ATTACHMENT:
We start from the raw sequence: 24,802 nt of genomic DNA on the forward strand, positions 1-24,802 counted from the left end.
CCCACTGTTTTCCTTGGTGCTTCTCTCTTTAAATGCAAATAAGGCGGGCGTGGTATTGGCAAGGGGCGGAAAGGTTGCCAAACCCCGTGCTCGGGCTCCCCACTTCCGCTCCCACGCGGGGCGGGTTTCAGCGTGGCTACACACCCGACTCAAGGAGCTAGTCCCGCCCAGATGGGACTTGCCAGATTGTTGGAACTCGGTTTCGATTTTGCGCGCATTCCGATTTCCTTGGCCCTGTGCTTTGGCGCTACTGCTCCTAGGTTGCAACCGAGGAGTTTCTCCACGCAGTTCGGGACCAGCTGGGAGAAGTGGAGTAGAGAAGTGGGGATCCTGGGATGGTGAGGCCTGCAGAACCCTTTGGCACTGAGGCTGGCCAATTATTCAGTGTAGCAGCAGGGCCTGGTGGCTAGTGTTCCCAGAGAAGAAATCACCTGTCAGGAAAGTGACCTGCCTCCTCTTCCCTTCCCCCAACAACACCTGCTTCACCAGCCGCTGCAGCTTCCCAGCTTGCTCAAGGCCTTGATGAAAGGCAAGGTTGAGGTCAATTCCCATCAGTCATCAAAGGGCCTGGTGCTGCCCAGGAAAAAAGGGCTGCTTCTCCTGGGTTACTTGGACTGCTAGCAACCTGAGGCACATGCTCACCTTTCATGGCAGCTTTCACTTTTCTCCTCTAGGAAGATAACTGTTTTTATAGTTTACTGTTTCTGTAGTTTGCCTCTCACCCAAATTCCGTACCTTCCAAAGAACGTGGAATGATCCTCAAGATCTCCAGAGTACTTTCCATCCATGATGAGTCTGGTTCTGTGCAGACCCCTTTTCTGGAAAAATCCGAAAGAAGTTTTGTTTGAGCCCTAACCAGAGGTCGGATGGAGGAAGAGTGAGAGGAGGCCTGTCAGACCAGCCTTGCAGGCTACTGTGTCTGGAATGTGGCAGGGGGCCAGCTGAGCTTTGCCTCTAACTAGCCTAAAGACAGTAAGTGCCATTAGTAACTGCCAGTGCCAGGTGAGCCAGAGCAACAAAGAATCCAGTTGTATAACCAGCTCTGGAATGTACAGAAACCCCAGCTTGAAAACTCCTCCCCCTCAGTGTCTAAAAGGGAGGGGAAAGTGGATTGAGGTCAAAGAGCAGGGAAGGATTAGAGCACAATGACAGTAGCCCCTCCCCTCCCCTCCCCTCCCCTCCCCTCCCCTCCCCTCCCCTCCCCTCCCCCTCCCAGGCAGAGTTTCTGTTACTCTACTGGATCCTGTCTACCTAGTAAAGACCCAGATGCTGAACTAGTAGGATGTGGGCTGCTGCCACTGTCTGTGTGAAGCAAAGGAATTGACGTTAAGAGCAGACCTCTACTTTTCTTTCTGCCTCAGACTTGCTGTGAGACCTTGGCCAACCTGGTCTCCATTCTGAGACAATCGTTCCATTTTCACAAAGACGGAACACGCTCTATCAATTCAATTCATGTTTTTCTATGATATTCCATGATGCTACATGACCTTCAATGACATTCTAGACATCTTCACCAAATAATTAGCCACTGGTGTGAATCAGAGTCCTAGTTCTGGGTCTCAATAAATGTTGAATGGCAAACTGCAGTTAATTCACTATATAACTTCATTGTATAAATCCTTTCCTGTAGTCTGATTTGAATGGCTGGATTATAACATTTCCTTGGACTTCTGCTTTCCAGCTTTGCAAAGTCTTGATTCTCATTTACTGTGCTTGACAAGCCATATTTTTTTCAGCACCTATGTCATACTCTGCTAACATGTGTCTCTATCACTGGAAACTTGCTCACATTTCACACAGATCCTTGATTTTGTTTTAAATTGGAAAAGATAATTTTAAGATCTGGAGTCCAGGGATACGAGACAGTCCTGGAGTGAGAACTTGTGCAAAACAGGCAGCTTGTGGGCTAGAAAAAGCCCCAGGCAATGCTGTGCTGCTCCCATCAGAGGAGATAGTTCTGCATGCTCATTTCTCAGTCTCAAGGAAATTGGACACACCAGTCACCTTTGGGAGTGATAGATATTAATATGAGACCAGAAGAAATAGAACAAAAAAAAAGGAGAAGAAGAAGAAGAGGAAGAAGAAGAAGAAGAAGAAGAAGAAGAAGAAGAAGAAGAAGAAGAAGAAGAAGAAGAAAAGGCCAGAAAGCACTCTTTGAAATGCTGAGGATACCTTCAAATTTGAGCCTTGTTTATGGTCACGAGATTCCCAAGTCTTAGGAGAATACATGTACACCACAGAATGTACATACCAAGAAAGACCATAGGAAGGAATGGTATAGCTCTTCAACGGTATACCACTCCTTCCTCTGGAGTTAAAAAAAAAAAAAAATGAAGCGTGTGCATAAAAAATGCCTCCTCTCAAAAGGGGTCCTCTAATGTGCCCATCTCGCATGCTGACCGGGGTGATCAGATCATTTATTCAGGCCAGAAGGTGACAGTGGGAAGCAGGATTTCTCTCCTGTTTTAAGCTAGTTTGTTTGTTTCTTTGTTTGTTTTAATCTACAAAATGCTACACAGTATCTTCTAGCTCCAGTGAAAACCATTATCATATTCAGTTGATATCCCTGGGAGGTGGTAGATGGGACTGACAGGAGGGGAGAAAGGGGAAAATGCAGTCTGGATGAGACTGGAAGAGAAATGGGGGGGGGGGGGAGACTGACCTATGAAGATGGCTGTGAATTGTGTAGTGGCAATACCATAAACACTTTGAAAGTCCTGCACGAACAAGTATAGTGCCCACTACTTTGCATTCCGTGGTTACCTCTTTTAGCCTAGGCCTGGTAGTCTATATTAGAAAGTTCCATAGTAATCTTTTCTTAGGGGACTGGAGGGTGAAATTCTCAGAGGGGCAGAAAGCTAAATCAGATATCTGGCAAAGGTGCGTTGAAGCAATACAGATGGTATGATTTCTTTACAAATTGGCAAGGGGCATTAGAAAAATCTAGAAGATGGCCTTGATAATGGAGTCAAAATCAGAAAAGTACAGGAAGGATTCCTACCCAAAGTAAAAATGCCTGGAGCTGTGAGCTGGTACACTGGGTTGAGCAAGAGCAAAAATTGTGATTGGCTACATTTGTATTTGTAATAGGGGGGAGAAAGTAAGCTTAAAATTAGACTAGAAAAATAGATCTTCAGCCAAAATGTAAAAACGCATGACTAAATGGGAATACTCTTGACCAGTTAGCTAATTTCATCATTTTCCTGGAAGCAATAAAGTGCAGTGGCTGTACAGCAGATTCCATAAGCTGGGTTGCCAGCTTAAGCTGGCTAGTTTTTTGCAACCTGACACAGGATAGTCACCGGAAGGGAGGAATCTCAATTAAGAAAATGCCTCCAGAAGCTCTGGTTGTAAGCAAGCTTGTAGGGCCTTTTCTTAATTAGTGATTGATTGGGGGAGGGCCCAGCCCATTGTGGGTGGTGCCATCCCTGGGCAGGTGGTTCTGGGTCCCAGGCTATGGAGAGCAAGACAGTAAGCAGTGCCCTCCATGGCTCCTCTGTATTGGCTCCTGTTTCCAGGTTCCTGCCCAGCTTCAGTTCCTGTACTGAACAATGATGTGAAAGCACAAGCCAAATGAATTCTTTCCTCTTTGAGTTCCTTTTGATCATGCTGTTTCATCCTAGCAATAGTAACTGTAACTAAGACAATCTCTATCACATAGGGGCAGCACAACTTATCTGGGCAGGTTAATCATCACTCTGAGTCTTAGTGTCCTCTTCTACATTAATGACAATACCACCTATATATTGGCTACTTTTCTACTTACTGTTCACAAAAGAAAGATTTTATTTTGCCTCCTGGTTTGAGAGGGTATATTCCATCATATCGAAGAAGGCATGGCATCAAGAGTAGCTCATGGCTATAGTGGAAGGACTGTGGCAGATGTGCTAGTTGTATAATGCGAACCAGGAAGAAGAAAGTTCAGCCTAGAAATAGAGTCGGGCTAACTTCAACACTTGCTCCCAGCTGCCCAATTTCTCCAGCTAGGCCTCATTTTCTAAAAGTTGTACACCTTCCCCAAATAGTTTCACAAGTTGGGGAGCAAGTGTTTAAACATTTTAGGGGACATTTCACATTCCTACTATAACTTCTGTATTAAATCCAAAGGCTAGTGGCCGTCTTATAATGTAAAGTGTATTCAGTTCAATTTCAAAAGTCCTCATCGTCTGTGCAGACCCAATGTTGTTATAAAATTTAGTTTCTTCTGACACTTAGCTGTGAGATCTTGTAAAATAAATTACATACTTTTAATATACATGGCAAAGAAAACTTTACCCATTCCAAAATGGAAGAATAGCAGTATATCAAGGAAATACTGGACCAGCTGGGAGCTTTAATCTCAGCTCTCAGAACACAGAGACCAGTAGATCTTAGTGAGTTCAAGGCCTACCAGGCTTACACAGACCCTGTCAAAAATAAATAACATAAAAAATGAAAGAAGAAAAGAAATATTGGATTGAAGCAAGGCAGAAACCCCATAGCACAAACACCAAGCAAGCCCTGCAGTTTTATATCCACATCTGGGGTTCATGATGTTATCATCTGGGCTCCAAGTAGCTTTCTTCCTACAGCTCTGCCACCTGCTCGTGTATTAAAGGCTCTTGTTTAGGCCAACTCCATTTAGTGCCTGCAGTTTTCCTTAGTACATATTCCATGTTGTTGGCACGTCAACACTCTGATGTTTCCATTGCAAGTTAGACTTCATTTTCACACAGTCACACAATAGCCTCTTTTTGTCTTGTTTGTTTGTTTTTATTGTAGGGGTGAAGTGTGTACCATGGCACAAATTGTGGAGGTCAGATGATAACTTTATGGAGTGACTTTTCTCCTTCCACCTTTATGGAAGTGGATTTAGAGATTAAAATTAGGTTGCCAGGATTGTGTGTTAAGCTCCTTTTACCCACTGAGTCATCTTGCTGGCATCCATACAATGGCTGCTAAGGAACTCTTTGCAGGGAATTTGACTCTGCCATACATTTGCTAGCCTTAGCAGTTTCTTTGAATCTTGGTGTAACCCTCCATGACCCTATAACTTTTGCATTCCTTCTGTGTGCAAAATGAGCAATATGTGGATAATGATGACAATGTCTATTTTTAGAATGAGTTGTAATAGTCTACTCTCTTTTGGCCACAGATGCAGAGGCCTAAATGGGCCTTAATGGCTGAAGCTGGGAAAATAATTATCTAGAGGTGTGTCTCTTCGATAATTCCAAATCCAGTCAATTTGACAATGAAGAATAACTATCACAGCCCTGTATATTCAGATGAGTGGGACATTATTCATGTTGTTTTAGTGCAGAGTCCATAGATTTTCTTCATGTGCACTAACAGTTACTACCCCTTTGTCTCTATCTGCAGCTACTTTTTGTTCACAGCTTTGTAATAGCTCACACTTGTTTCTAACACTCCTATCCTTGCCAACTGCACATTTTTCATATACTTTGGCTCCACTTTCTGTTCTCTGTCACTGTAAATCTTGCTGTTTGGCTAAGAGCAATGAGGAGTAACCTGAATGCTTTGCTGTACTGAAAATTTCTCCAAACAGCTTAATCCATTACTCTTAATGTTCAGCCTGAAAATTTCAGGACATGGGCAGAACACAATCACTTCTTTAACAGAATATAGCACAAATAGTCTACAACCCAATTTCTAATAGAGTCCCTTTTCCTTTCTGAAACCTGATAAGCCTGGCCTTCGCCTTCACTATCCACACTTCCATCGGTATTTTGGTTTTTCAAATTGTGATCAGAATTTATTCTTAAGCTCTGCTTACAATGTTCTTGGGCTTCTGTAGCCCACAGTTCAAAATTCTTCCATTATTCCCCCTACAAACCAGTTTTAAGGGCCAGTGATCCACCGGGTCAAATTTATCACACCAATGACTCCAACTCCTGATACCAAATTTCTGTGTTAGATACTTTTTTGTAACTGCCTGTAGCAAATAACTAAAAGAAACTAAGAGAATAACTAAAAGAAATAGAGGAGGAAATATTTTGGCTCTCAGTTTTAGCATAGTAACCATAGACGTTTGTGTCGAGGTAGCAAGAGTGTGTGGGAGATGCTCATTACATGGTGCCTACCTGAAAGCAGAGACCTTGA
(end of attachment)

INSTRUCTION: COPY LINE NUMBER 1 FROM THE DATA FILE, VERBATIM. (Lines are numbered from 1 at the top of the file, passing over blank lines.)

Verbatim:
We start from the raw sequence: 24,802 nt of genomic DNA on the forward strand, positions 1-24,802 counted from the left end.